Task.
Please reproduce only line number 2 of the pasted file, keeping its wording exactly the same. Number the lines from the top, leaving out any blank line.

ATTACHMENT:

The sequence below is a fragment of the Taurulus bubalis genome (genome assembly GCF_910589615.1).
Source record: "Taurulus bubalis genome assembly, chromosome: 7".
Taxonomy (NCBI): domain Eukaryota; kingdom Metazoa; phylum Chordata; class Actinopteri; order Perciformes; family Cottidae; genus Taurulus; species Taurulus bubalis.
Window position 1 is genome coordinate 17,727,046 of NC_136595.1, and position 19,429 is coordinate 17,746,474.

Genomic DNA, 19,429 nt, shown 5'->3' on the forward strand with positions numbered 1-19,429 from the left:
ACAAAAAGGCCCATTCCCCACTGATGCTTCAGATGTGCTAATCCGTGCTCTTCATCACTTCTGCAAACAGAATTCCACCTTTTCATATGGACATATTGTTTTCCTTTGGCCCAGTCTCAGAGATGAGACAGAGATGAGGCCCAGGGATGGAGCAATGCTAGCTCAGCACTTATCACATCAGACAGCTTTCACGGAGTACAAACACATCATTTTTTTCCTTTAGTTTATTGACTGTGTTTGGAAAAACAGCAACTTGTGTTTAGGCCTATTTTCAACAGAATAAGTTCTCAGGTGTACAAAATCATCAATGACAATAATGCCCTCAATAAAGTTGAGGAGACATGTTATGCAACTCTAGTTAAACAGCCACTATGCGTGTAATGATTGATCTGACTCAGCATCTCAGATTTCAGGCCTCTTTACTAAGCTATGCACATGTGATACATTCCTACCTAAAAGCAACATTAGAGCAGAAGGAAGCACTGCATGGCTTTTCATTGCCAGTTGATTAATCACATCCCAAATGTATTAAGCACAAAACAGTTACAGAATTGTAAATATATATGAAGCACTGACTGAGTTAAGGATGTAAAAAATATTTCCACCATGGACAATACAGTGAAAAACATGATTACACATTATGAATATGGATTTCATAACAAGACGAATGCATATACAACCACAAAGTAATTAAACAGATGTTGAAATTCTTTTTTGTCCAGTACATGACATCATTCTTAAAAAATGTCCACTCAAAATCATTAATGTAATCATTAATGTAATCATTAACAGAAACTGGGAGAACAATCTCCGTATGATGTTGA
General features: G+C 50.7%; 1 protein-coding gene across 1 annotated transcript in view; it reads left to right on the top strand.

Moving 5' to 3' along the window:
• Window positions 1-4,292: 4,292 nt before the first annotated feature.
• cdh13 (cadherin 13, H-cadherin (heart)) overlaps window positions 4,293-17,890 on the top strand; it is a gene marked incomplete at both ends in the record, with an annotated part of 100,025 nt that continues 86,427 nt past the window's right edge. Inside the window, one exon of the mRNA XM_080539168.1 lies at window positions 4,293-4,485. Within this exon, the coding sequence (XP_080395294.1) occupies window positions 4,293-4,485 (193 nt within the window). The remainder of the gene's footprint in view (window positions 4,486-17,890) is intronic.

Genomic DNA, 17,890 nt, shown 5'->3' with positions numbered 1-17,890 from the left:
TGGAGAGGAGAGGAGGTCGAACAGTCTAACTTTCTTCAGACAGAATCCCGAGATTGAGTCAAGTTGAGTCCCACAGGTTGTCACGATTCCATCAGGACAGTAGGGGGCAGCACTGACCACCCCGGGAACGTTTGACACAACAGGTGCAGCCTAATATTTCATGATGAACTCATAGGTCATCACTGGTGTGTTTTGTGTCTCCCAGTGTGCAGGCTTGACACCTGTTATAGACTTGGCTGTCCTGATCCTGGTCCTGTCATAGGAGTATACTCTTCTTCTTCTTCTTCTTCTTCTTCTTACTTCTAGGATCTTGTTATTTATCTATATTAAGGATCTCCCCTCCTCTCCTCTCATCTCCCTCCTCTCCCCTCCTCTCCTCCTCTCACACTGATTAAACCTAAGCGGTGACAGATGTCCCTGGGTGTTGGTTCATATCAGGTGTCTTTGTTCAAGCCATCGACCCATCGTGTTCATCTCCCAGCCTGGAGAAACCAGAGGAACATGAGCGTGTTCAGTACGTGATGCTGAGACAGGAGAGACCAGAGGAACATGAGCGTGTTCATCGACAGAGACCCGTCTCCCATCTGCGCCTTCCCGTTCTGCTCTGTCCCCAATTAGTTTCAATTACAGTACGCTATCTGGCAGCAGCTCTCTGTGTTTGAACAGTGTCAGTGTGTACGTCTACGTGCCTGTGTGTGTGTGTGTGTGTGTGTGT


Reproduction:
Source record: "Taurulus bubalis genome assembly, chromosome: 7".